2000 Ford Taurus Repair CV Joint
The constant-velocity (CV) joints on the Ford Taurus allow movement of the drive axles when the front wheels are turned, or when the car travels over uneven road surfaces. There is an inner and an outer CV joint on each drive axle. Each joint is filled with lifetime grease and surrounded by a watertight rubber "boot" to protect it from contaminants such as dust, water and road debris. CV joints usually fail when the boot tears and water or dirt gets in. A telltale sign of CV joint failure is a loud clicking or knocking sound while turning the vehicle. Severely worn CV joints are known to break, which might cause further damage to the drive train, oil pan or transmission case. Replacement of a CV half-shaft (recommended) is a fairly involved process that requires two special tools.
 Tools Used
|Large punch or flat-blade screwdriver|
|Drive axle nut|
|Vise grip (recommended)|
|Fingernail polish or paint|
|Ford hub remover/installer tool T81P-1104-C or equivalent|
|Lower ball joint nut|
|Stabilizer bar link nut|
|Axle hub nut|
 Repair CV Joint
Preparation and Inspection
- Place the car on a level surface in park, and engage the parking brake. Chock the rear wheels. Open the hood and disconnect the negative battery cable.
- Use a jack to raise the front wheels and secure the vehicle with a jack stand. Crawl under the car and shine a flashlight onto each CV boot to look for tears or grease leakage. Grasp each CV boot to feel for tears or leaks. Visually inspect the retaining bands that hold the boots in place. They should be circular in appearance without twisted or missing pieces.
- Inspect both drive axles for any structural damage such as twists, cracks, or warping. Grip each axle firmly while holding the closest CV joint and rotate it back and forth to check for loose joints, which must be replaced.
Remove Wheel, Brakes
- Jack up the vehicle, remove the jack stands and lower the vehicle to the ground.
- Loosen the drive axle hub nut about one quarter-turn and the wheel lug nuts about the same.
- Re-raise the vehicle and secure it with the jack stands. Remove the lug nuts and the front wheel.
- Insert a punch or screwdriver through the brake caliper and into the cooling vanes on the back side of the brake disc. This will keep the drive hub from turning. Take off the drive axle hub nut and throw it away.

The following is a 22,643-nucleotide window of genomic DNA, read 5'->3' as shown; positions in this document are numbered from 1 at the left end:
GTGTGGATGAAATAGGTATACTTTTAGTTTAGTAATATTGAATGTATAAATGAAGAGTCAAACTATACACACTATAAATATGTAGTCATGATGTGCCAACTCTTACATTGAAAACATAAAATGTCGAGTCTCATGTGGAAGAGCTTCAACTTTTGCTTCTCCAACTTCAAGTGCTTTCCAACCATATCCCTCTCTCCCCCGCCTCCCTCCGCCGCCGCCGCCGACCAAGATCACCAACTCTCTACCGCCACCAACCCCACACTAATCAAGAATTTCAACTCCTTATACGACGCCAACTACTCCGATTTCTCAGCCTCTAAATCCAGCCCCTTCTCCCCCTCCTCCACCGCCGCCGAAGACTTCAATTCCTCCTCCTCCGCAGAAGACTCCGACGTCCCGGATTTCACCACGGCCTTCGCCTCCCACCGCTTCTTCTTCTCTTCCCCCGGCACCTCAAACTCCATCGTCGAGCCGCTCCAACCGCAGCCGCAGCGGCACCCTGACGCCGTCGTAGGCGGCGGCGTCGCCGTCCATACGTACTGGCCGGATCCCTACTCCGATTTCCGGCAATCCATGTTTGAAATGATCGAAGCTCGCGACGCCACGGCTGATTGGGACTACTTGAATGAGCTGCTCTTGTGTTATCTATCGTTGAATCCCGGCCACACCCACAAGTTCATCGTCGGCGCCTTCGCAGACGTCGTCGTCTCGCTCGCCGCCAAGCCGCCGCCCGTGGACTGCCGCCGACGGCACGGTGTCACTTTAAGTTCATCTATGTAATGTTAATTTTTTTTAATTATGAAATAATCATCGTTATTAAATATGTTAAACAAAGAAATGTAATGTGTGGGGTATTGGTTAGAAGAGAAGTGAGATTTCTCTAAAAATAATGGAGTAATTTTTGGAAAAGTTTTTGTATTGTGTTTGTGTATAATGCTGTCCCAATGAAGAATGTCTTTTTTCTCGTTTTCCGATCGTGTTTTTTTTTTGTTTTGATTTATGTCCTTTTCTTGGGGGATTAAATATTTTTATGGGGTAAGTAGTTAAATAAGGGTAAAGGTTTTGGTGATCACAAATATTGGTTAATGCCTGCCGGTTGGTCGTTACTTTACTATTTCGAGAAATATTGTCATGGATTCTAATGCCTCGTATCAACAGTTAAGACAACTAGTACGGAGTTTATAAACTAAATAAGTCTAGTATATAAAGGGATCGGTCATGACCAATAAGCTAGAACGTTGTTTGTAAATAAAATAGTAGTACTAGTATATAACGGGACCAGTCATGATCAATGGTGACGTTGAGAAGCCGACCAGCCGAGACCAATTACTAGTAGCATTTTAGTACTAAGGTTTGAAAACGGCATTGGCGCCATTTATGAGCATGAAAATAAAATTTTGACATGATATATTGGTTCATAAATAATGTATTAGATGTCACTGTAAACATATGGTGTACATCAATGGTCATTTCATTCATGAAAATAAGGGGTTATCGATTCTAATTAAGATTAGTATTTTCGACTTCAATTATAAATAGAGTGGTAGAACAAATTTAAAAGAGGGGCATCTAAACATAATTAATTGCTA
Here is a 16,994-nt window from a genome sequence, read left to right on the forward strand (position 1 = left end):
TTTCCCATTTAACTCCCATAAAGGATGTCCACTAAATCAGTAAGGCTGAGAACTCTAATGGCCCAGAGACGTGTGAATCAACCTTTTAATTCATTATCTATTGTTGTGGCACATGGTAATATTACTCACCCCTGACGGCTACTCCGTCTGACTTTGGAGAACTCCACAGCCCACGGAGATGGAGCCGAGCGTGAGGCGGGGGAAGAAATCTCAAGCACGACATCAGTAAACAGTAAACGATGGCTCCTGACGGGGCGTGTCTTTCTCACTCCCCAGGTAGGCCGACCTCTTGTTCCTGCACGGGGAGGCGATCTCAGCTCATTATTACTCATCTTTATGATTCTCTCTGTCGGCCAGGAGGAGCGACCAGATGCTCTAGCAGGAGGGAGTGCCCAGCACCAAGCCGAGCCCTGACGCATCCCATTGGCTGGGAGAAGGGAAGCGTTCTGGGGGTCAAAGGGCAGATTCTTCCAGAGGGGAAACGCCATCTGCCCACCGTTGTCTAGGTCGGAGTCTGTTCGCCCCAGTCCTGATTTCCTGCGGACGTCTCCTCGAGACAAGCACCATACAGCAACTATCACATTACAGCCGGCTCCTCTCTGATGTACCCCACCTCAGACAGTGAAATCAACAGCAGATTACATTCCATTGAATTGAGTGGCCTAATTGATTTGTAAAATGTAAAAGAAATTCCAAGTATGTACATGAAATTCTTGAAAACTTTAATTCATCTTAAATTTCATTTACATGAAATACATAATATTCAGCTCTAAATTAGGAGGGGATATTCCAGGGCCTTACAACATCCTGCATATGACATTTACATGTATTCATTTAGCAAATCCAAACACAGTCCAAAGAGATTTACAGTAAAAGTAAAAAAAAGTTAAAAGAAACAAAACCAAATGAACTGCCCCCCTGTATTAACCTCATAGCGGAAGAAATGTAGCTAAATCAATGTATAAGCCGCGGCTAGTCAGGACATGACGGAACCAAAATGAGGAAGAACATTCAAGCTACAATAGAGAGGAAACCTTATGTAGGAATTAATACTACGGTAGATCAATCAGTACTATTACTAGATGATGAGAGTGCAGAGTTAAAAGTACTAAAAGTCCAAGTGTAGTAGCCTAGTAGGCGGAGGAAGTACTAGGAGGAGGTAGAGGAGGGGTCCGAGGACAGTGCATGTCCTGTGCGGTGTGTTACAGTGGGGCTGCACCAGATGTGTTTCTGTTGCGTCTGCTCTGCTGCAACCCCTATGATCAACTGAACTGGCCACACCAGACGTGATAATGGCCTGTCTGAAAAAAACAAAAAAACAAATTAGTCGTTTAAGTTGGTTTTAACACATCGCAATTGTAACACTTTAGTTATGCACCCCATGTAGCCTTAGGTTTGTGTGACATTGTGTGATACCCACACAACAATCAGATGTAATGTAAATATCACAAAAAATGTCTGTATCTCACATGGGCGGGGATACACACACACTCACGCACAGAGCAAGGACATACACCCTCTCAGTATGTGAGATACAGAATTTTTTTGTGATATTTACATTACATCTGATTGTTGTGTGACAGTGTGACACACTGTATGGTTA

- Slide out the brake caliper retaining pins, but do not remove them, and move the caliper away from the hub. Support it with wire or rope so it does not move. Take care not to pull the brake hose. Pull the rotor away from the hub and set it aside. Remove ABS sensor and set it aside.
Drive Axle Removal
- Unscrew the nut holding the stabilizer bar to the strut and swing the link out of the way. Hold the tie-rod end with pliers or a vise grip and break the jam nut's hold with a wrench. Remove the jam nut and mark the tie rod end position with fingernail polish or paint for proper alignment upon reassembly.
- Pull out the cotter pin and throw it away, and loosen the tie rod end ball-stud bolt. Separate the tie rod end from the steering knuckle with a two-prong puller. Separate the lower control arm ball joint from the steering knuckle using the same puller.
- Place a Ford hub remover/installer tool (or its equivalent) to push the axle out of the hub. Grip the axle shaft firmly and pull it out to separate the end of the CV joint from the hub. Place a jack stand or other support underneath the drive axle, or use wire to keep it from falling.
- Place a large, flat-blade screwdriver or pry bar between the inner CV joint housing and the transmission. Be careful to pry from a solid portion of the transaxle or you could damage the case. Pry until the circular clip on the joint edge gives way. Grab the outer CV joint with one hand then remove the support wire. Take hold of the axle with your other hand and pull the assembly free of the vehicle.
Install New Axle
- Install a new circular clip on the inner half shaft stub splines. Place one end of the clip into the shaft groove and work it around the shaft as you push it into place. Do not force it or it may become stretched and not seal properly.
- Apply multi-purpose grease to the differential seal edges, then align the splines of the transmission output shaft with those of the new drive axle and press it into place. Feel the circular clip snap into place when it's seated. Re-attach the hub by pressing it into place with the installer tool.
- Reverse the remainder of the installation procedure to complete. Torque the lower ball joint nut to 60 foot-pounds, the stabilizer bar link nut to 65 foot-pounds, the axle hub nut to 190 foot-pounds and the lug nuts to 95 foot-pounds.
 Tips & Warnings
- Wear work gloves and a long-sleeved shirt -- this is a very dirty job.
- This repair outlines CV half-shaft replacement; the inner and outer joints often fail together and it's much more efficient and time-saving to replace the entire shaft.
- "Split" CV boots are available and these make a torn boot repair much easier; however, a noisy CV joint indicates a need for replacement. Consider the split boot option if the joint is not making noise and you are on a very tight budget. The joint or replacement boot is more likely to fail prematurely when taking this shortcut.
- Do not attempt this repair unless you are an experienced mechanic.
- Never get under a vehicle not securely support by jack stands and with the wheels chocked.
- Do not unbolt the strut during this procedure -- it is highly compressed and may cause serious injury.
- Do not remove both shafts at the same time without using Ford's special shipping plug to hold the differential gears in place. The transmission must be removed for repair if the gears move.
- Replace axle nuts, hub nut retainers, circlips, snap rings, cotter pins and lower ball joint pinch bolt and nut.